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Jupiter's Great Red Spot Could Disappear Within 20 Years
An enhanced image of Jupiter's Great Red Spot, as seen by NASA's Voyager 2 probe on July 7, 1979.
Credit: NASA/JPL/Björn Jónsson/Seán Doran/Flickr (CC BY-NC-ND 2.0)

The iconic Great Red Spot of Jupiter may disappear in the next 20 years, according to a researcher at NASA's Jet Propulsion Laboratory (JPL) in California.

The massive storm — larger than Earth itself — was first spotted in 1830, and observations from the 1600s also revealed a giant spot on Jupiter's surface that may have been the same storm system. This suggests Jupiter's Great Red Spot (GRS) has been raging for centuries.  

In a recent story, Business Insider spoke with Glenn Orton, a lead Juno mission team member and planetary scientist at NASA Jet Propulsion Laboratory (JPL), about the giant storm's fate. [Jupiter's Great Red Spot in Photos]

According to Orton, the storm's vortex has maintained strength because of Jupiter's 300-400 mph (483-640 km/h) jetstreams, but like any storm, it won't go on forever. "In truth, the GRS has been shrinking for a long time," Orton told Business Insider.

"The GRS will in a decade or two become the GRC (Great Red Circle)," Orton said. "Maybe sometime after that the GRM," by which he means the "Great Red Memory."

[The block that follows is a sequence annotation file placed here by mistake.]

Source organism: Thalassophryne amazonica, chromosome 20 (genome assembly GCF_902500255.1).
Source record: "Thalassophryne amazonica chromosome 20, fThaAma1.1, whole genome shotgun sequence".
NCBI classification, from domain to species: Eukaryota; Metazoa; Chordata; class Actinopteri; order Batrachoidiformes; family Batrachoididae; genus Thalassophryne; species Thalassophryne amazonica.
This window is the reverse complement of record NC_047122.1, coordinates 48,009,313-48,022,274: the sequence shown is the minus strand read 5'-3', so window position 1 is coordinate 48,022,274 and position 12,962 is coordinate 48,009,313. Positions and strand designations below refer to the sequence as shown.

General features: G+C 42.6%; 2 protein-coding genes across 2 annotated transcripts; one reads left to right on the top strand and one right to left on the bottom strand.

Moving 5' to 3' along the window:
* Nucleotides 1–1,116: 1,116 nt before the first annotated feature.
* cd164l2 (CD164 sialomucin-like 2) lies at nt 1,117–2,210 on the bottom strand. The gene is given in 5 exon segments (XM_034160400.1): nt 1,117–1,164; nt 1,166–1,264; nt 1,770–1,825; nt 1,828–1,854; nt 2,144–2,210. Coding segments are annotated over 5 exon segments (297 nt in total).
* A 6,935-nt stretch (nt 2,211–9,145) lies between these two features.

An illustration comparing the size of Jupiter's Great Red Spot to that of Earth. While the  reddish-hued storm is massive, it was once much larger. According to observations taken in the 1800s, the Great Red Spot was once about four times the diameter of Earth.
An illustration comparing the size of Jupiter's Great Red Spot to that of Earth. While the reddish-hued storm is massive, it was once much larger. According to observations taken in the 1800s, the Great Red Spot was once about four times the diameter of Earth.
Credit: NASA/SwRI/MSSS/Gerald Eichstädt/Seán Doran/Flickr (CC BY-NC-ND 2.0)

In the late 1800s, the storm was perhaps as wide as 30 degrees longitude, Orton said. That works out to more than 35,000 miles — four times the diameter of Earth. When the nuclear-powered spacecraft Voyager 2 flew by Jupiter in 1979, however, the storm had shrunk to a bit more twice the width of our own planet.

Data on Jupiter's crimson-colored spot reveals that this shrinking is still occurring. As of April 3, 2017, the GRS spanned the width of 10,159 miles (16,350 kilometers), less than 1.3 times Earth's diameter.The longest storm on Earth lasted 31 days, but Jupiter can sustain longer storms because the gas planet has tens of thousands of miles of atmosphere, and spins much faster than Earth.

Follow Doris Elin Salazar on Twitter @salazar_elin. Follow us @Spacedotcom, Facebook and Google+. Original article on Space.com.